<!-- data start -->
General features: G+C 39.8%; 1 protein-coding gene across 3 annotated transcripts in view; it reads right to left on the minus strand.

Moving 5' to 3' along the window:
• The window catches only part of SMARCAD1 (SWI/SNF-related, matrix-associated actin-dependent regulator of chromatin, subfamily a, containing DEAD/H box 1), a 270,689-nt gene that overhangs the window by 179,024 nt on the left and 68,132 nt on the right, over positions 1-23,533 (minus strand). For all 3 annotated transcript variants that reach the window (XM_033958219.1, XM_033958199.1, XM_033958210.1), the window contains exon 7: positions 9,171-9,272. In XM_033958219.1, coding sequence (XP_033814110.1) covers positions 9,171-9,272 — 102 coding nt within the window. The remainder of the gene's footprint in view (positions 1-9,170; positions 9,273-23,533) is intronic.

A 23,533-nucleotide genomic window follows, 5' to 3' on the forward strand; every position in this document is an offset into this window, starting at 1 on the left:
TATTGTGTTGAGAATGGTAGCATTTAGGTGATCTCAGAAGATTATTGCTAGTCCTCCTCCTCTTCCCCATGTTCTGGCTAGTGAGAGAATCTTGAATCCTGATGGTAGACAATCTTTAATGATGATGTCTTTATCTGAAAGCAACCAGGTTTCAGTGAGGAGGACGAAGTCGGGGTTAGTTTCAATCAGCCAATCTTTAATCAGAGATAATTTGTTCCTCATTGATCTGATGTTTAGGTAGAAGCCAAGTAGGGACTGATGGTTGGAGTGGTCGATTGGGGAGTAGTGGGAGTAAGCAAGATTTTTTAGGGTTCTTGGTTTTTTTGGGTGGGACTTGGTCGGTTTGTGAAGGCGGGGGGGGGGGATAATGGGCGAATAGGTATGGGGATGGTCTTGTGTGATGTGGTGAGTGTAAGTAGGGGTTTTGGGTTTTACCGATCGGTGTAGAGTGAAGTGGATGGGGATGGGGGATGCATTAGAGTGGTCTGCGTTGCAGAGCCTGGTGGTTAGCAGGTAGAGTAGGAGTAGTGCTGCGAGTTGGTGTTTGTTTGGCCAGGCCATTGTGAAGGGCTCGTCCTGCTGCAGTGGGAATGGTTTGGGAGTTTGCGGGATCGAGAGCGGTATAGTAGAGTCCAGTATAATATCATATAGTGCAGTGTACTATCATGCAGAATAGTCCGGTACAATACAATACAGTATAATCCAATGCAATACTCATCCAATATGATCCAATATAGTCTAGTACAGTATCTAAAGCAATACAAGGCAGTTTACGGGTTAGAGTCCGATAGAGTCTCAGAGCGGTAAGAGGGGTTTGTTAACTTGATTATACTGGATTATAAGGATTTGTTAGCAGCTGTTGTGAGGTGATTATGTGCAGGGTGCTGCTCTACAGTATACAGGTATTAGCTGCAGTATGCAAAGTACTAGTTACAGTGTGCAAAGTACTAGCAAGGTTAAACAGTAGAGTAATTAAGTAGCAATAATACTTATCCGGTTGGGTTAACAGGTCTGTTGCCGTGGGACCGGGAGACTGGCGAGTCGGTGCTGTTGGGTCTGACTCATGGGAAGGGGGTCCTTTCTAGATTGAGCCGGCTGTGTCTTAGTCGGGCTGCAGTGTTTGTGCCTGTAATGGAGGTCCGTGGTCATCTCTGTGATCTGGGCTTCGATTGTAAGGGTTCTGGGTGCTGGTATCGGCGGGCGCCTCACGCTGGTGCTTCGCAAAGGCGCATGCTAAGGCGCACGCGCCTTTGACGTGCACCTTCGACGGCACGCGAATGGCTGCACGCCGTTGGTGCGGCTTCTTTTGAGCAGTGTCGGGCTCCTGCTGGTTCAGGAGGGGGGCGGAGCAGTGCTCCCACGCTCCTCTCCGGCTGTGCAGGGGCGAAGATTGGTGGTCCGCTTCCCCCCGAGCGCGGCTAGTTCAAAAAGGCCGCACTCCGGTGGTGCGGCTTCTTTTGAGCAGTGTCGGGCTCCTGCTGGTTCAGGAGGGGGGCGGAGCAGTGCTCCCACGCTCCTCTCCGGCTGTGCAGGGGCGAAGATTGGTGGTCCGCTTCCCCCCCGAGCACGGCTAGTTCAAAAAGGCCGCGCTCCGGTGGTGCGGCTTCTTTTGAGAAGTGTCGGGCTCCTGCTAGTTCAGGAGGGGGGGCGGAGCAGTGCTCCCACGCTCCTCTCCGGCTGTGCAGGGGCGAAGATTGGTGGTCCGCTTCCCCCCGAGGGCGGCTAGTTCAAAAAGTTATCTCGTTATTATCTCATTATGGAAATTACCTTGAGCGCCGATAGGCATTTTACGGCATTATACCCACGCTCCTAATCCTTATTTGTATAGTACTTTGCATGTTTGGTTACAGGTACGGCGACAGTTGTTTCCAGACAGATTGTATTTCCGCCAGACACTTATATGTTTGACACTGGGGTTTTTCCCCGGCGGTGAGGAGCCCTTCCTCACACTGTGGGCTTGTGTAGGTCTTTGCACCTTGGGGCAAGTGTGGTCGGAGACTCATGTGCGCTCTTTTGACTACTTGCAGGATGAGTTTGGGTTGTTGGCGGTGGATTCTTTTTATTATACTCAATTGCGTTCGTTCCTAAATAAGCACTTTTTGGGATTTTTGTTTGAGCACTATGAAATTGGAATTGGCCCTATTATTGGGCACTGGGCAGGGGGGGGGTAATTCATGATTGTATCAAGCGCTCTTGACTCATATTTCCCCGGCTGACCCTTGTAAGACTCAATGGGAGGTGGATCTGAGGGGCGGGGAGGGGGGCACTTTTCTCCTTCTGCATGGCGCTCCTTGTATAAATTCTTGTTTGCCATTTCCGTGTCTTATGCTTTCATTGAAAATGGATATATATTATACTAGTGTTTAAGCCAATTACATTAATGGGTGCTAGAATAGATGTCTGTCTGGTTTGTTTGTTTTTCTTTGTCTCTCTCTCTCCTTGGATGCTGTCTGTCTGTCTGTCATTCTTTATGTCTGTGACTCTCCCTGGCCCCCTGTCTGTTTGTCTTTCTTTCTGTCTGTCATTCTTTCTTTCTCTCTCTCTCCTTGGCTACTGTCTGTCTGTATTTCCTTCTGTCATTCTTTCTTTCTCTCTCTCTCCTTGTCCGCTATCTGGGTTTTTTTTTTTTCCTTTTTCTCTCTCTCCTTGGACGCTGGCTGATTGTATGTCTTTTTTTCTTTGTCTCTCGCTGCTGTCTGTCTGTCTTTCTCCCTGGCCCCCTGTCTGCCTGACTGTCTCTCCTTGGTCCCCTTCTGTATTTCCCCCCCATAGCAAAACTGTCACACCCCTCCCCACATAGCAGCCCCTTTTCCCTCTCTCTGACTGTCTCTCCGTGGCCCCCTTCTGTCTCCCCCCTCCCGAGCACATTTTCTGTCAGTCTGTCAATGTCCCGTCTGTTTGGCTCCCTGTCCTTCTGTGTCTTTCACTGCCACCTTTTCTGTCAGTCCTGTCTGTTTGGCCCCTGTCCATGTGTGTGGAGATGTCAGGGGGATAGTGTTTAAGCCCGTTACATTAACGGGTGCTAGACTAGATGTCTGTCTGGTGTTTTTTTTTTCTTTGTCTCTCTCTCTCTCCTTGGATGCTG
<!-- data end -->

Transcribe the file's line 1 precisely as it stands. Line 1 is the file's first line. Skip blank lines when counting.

General features: G+C 39.8%; 1 protein-coding gene across 3 annotated transcripts in view; it reads right to left on the minus strand.